Rare? Hardly—the Volkswagen Type 1 is nearly as numerous as the Coleptera order from which they take their nickname, Beetle. A ubiquitous feature of the motoring landscape of the '60s and '70s, these curvy-carapaced creatures survived well into the modern age, and are still a common sight around the world. So why drive one—specifically, why make one faster?
/ 22 Apr 2015
As a follow-up to the Type-1 “Beetle”, in 1974 Volkswagen knew that its soon-to-be-released Golf had better be a great car. The company hired legendary stylist Giorgetto Giugiaro and borrowed much of the cars front drive technology from Audi. But that was then. Are front-drive, water-cooled Volkswagens a compelling classic car choice?
You could say that Jason Cammisa knows cars. With a day job at Road & Track, he has full access to the world’s best vehicles—but still comes back to his humble Volkswagen Scirocco. “This car definitely changed the path of my life because it forced me to be a mechanic,” Cammisa says, “I was in college…there was no way I would have been able to keep this car—I don’t think I could still have this car—if I had to pay somebody to work on it.”
In September 2009, Domi Hocher and his then-girlfriend, Zainab, took off on what can only be described as the trip of a lifetime. Since setting out from their hometown of Vienna, Austria, six years ago, this couple has crossed 115 international borders, covered 118,000 miles while visiting 80 countries (including all 48 "lower" states in the United States), and set foot on six of the globe's seven continents. All of which would be adventurous enough on its own, but Domi and Zainab get extra credit for their choice of transportation: a pair of Herbie-replica 1963 Volkswagen Beetles. At first glance, this level of commitment to a movie car from a film that debuted before either Domi or Zainab were born might seem a bit...peculiar, especially when planning travels of this sort. What about this car could have possibly captured their imagination to such a degree? As it turns out, they are hardly alone.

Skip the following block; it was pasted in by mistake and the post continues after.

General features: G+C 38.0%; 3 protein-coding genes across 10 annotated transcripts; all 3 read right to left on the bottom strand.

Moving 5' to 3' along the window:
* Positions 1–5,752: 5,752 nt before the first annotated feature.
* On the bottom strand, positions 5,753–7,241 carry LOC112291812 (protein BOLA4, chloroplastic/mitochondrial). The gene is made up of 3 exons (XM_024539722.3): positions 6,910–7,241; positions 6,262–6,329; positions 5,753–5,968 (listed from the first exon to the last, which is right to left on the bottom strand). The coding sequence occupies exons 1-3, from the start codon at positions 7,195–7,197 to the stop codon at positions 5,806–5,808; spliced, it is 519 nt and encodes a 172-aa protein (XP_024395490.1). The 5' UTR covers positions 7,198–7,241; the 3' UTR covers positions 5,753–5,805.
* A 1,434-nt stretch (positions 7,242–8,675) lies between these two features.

/ 14 Oct 2014
The plan was always to do everything myself because I didn't have a big pile of money! I dread even thinking about the amount of hours, blood, sweat, and tears that have gone into this. I’ve resprayed panels, learned how to weld, and now have good mechanical knowledge. I can't express enough how much joy I get out of this car, it really has been my life for the past six years...
By / 1 Oct 2014
Commonality and exceptions are everywhere. Although the following vehicles may seem wildly different from one another they are alike in two respects: All of them were produced at least a quarter of a century ago wearing the badges of German manufacturers.
/ 19 Jun 2014
Electric cars seem to be the future, if you believe Mr. Elon Musk and Tesla anyway. But if you prefer driving classic cars would substituting an electric drivetrain be sacrilege? Obviously this ruins a car's originality, but what if you have a body and chassis lacking a drive train?
The Collector is a weekly series produced in association with Gear Patrol.
The Type 34 is stately and is certainly more rare than the Karmann Ghia Type 14. But it's also far roomier than the Type 14 with more luggage space, as well. In contrast to what you might expect, the Type 34 is actually faster than the Type 14 too! You see, the Type 34 was fitted with a 1.5L engine, whilst its sibling made do with a smaller engine until 1967.
/ 2 May 2014
The VW Bus may not be the most luxurious camper, it may not have invented the breed, nor is it the biggest, most spacious land-yacht. But it's a simple, flexible, and efficient home that you can take anywhere. Perhaps the most remarkable thing about the VW Camper is that it looks as equally at home camping at the foot of the Alps as it does in vast, deserted American canyons.
/ 28 Feb 2014
Whether you think the VW Thing, or Type 181 as it was known in Germany, was an expensive joke (they cost nearly as much as a Chevrolet Camaro at the time) or a fun, bohemian runabout there's no arguing with their wonderful brochure art. The VW stands in sharp, metallic contrast to the hand-drawn sketches that compose the vast majority of lifestyle imagery in the brochure.
/ 31 Jan 2014
Punch-buggy black-and-white! Millions of Beetles were built during its production run. And although production of "The People's Car" finally ended in Puebla, Mexico on July 30th, 2003, we can still reminisce and enjoy these shots of the round, geometric Bugs and their stampings being assembled. Think of just how many people have enjoyed these cars!